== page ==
Our brains are wired to chunk data and make things routine so we can handle more complex tasks, writes Elisha Goldstein. But what happens when the brain applies this method to other human beings or even the people who are dearest to us?
As fabulous as our brains are, they have their blind spots to happiness. Our brains are wired to chunk data and make things routine so we can handle more complex tasks. But what happens when it applies this method to other human beings or even the people who are dearest to us? When we feel connected, we feel balanced and happy. When we feel disconnected, we feel imbalanced and often unhappy. A little while ago New York Rescue mission tried out a little experiment to see just how invisible the homeless are to most of us. What they found will touch your heart and has implications for all our relationships.
Here is a short 3-minute video of their experiment:
In the video you’ll see:
- People agreed to pose as a homeless person.
- Then, they had their unsuspecting relatives (wife, sister, cousin, grandson) walk by.
- The relatives did not even notice their loved ones.
Underneath every human being is a need for belonging.
We all have a need to feel cared about, to be understood, to be accepted.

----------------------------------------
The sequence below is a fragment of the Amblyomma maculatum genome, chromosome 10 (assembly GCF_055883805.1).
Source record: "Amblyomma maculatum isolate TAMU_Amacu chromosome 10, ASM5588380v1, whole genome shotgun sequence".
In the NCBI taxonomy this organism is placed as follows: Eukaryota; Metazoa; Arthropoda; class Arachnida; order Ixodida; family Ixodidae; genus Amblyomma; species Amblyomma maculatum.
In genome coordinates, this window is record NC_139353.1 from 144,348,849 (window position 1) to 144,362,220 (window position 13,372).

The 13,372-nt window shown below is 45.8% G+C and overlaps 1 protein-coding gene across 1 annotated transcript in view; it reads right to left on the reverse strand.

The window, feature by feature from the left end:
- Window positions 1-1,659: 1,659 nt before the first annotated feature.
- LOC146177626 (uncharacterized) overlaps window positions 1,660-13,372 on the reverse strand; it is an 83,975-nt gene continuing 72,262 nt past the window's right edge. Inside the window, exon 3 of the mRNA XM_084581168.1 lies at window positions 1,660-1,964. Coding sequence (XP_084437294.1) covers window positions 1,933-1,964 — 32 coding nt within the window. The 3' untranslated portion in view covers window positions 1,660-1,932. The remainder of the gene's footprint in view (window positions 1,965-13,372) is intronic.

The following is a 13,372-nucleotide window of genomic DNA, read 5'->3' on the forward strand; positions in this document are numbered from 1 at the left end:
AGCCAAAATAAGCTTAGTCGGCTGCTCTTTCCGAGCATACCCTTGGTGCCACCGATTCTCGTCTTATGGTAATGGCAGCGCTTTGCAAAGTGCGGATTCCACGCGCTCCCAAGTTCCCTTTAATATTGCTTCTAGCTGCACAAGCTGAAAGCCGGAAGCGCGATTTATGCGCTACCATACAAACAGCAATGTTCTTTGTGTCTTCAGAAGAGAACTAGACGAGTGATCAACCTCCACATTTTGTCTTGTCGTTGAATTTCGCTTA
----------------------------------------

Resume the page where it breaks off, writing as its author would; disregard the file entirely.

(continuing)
Whether it’s someone who is homeless, a friend, a cousin, a sister, a brother, parents or grandparents, our brains begin to objectify them and often times forget the common humanity that binds us.
Right now, break out of this routine and open your mind to these three questions:
- Who are you grateful for?
- Why are you grateful for them?
- How do you express your gratitude? (This is the part that is often left out, yet the most critical).
Make a commitment right now or at some point today to express it and see if you notice feeling a bit happier.
Our brain’s greatest blind spot may be that it is wired to make everything in object. But we have to remember that everyone is worthy of love and belonging (including ourselves). Choosing that is a conscious choice and that starts with mindfulness.
PS - For fun, if you want to try out a little experiment to see beyond the object and experience the commonalities behind you and other people in your life, even a homeless person, try the 2-minute “Just Like Me” practice.
Elisha Goldstein, Ph.D., is a clinical psychologist and conducts a private practice in West Los Angeles. He is author of book The Now Effect (Atria Books, 2012), Mindfulness Meditations for the Anxious Traveler (Atria Books, 2013), and co-author of A Mindfulness-Based Stress Reduction Workbook (New Harbinger, 2010).